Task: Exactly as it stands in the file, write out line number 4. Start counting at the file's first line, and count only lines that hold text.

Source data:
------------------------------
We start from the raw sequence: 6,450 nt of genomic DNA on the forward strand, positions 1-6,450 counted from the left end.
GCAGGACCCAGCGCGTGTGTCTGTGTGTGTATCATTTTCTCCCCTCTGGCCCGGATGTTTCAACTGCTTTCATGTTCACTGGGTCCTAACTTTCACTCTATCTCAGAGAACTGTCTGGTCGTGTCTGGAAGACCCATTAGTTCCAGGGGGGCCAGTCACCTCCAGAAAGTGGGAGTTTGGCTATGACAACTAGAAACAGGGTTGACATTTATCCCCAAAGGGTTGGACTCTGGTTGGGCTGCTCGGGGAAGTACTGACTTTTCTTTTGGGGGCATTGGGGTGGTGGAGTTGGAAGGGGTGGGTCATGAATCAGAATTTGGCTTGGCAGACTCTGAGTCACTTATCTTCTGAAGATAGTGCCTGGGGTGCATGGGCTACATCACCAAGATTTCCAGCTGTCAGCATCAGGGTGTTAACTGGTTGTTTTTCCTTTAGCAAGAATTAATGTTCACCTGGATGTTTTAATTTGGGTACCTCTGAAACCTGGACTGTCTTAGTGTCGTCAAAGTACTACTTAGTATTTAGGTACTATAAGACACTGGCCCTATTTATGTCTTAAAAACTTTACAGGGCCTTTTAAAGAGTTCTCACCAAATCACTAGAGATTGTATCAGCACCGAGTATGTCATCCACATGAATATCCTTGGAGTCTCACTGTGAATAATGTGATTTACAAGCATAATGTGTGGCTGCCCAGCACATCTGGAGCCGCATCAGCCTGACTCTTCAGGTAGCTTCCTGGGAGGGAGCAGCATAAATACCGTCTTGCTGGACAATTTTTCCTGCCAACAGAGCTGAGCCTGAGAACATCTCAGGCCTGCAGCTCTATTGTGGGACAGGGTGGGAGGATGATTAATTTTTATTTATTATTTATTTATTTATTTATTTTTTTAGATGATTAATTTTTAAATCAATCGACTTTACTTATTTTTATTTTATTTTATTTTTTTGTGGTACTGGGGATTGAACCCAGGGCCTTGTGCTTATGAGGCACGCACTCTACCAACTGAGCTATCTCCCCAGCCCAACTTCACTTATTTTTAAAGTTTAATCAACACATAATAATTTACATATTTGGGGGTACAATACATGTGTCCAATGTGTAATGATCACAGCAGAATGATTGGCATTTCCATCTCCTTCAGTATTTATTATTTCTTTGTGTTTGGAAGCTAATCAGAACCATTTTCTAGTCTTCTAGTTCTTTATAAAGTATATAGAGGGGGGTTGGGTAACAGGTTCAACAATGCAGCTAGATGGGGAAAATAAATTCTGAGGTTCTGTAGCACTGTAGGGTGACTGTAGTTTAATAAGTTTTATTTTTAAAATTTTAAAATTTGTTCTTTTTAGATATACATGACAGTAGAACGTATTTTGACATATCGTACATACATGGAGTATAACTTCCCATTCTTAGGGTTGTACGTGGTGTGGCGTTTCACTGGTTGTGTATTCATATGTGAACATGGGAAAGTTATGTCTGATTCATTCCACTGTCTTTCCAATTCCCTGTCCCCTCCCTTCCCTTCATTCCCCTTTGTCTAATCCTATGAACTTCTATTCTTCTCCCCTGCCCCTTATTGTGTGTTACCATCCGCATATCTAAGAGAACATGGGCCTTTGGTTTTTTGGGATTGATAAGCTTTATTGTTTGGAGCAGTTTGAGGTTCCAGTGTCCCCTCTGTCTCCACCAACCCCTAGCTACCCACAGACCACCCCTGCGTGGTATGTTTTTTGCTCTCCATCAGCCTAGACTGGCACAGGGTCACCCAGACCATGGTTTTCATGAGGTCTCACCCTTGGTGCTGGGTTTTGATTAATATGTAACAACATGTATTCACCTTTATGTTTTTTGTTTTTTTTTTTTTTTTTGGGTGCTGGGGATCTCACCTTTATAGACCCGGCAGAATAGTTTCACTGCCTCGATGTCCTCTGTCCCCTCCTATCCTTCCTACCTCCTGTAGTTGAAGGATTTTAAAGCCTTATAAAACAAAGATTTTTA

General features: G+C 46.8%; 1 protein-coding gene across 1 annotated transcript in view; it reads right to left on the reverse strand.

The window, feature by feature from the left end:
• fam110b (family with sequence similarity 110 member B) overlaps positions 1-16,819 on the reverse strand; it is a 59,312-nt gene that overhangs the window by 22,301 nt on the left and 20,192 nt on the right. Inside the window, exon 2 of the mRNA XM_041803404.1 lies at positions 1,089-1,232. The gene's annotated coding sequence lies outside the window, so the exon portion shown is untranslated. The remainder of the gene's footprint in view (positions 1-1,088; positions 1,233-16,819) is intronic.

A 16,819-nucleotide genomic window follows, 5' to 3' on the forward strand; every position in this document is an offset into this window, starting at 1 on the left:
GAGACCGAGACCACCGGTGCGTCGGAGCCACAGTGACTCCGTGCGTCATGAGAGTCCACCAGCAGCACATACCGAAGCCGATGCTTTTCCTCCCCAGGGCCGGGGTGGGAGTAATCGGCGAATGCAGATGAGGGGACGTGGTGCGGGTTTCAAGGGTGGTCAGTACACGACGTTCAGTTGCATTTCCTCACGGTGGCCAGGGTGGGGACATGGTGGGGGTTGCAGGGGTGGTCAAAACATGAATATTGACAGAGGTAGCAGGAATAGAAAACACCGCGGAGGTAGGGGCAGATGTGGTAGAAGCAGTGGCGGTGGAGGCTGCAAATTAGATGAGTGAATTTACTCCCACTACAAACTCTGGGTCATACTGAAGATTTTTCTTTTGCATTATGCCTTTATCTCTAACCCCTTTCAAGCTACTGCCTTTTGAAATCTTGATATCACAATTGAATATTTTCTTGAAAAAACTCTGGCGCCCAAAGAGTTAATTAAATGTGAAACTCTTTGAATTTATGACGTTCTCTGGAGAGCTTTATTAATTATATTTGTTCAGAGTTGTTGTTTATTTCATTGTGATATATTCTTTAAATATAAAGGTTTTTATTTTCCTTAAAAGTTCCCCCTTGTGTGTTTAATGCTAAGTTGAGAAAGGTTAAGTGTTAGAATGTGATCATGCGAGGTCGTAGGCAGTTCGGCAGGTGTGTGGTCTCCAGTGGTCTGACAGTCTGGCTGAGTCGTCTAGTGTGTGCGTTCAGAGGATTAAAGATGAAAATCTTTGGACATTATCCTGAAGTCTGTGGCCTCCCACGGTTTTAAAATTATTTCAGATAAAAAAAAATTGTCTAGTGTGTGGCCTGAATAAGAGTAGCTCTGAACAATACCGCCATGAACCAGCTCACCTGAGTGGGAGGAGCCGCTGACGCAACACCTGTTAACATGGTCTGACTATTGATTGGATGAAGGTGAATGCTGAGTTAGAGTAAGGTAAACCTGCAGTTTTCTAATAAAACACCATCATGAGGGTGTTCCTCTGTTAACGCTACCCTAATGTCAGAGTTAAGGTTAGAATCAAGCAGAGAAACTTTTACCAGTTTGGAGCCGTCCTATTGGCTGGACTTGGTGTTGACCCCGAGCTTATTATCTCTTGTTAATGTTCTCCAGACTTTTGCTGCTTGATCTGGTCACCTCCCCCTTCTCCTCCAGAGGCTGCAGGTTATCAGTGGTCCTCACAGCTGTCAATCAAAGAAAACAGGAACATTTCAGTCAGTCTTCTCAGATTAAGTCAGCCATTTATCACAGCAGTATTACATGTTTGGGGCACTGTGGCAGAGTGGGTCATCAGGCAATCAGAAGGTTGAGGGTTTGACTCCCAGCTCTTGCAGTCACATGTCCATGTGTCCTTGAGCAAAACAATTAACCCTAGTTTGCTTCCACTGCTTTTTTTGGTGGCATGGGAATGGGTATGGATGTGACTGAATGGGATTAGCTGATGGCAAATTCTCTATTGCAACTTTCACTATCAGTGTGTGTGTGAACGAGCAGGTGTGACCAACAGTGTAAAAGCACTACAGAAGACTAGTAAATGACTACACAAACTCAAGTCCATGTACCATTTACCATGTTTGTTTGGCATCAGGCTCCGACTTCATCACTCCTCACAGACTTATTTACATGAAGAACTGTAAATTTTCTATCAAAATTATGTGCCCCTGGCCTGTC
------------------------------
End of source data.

The window, feature by feature from the left end: